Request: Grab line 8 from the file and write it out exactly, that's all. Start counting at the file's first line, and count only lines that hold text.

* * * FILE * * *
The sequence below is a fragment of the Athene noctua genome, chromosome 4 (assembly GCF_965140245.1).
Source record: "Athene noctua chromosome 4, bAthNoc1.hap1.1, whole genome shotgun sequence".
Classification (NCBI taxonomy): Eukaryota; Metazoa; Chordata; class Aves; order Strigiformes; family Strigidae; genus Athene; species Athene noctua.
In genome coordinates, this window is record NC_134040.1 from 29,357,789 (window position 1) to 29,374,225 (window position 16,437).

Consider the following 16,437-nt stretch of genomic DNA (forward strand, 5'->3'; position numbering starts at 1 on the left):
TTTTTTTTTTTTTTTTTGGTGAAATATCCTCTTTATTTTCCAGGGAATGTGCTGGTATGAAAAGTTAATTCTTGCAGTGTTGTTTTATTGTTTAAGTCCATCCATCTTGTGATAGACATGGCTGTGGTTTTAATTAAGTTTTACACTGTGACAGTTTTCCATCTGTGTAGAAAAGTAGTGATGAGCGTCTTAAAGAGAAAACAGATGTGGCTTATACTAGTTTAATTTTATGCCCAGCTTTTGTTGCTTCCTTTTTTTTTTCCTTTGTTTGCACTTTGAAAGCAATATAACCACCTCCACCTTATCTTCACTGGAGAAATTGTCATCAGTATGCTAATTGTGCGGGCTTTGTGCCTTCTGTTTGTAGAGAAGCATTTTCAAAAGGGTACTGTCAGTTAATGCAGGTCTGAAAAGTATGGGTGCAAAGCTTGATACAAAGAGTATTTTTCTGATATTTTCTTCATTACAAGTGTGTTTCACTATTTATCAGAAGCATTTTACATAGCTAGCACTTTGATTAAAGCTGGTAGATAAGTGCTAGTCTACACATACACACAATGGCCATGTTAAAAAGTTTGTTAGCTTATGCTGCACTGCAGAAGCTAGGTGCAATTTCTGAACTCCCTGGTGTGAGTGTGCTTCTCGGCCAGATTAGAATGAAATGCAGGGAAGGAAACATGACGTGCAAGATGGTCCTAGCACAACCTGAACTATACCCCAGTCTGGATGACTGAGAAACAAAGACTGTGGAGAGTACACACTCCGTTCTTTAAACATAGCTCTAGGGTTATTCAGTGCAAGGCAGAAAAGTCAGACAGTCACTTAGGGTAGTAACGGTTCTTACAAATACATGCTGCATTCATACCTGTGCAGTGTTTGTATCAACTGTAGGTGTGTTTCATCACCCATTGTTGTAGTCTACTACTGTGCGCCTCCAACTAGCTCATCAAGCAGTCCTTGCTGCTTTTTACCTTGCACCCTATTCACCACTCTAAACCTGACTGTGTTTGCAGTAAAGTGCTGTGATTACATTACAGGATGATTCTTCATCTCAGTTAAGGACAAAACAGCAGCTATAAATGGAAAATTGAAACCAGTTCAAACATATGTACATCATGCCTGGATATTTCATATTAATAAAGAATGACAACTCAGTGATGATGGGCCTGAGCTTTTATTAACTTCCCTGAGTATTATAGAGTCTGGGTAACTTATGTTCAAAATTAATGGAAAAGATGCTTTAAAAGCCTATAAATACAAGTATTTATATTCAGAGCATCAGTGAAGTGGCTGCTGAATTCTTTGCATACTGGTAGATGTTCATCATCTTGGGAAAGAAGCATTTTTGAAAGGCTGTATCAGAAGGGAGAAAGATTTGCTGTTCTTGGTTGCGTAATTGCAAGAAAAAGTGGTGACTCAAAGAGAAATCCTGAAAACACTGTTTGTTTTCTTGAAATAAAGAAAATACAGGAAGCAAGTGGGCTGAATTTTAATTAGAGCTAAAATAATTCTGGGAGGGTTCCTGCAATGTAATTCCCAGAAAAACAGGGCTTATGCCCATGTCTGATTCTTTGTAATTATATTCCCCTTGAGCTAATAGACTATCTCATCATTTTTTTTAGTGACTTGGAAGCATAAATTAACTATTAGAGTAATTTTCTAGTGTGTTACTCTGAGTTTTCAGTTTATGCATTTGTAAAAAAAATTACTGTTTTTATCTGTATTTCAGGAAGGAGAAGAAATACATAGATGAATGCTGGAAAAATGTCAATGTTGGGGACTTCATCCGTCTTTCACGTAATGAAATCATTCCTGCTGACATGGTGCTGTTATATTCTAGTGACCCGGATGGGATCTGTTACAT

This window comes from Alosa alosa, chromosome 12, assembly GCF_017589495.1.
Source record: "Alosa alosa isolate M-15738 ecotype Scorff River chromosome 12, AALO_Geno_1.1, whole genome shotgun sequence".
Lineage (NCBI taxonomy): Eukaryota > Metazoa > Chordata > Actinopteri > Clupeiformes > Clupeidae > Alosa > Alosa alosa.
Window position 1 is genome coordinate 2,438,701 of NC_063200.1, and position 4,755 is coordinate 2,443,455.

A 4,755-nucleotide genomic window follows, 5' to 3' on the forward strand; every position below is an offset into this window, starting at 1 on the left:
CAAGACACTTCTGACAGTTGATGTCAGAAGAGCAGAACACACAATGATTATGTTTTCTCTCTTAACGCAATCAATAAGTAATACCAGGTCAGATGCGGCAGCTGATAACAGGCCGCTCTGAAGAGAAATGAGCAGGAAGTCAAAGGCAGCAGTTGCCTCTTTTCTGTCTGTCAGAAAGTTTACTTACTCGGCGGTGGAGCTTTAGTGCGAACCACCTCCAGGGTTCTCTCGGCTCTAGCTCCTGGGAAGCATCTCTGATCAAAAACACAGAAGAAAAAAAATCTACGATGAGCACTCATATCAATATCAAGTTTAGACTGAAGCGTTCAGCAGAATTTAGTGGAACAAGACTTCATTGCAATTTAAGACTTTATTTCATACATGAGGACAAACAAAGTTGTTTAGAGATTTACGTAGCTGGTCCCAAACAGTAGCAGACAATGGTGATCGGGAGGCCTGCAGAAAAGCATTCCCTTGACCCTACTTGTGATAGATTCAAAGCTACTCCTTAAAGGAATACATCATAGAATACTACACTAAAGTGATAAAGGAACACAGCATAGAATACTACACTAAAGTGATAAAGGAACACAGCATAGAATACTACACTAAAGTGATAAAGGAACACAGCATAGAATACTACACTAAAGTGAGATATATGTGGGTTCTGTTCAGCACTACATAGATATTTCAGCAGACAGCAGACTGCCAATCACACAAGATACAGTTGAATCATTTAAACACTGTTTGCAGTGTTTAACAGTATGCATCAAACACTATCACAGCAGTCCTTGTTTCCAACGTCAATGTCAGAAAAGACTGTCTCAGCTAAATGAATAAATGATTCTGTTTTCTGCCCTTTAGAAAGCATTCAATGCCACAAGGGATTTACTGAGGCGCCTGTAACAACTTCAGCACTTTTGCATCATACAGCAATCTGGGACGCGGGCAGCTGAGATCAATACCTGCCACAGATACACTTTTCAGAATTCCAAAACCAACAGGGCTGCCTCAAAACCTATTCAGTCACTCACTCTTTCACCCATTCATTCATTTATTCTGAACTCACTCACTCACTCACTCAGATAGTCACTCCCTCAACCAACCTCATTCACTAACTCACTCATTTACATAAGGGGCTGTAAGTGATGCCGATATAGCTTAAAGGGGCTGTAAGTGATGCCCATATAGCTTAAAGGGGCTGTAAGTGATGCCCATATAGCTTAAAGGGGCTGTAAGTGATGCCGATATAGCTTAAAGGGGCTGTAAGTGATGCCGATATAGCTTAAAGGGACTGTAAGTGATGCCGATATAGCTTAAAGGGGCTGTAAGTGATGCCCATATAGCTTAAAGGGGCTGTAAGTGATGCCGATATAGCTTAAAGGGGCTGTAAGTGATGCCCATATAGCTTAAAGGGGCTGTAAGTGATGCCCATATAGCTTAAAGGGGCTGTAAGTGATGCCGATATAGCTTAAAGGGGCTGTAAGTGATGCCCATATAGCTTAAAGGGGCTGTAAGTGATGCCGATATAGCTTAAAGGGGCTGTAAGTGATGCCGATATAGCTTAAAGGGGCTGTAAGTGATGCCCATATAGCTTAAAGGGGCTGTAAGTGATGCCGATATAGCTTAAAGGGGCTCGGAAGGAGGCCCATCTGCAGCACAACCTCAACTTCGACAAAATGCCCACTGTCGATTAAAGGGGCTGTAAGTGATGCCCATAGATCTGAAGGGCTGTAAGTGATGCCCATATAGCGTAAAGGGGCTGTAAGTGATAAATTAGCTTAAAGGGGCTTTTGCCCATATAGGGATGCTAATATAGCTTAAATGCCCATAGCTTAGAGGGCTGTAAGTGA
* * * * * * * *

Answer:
Source record: "Alosa alosa isolate M-15738 ecotype Scorff River chromosome 12, AALO_Geno_1.1, whole genome shotgun sequence".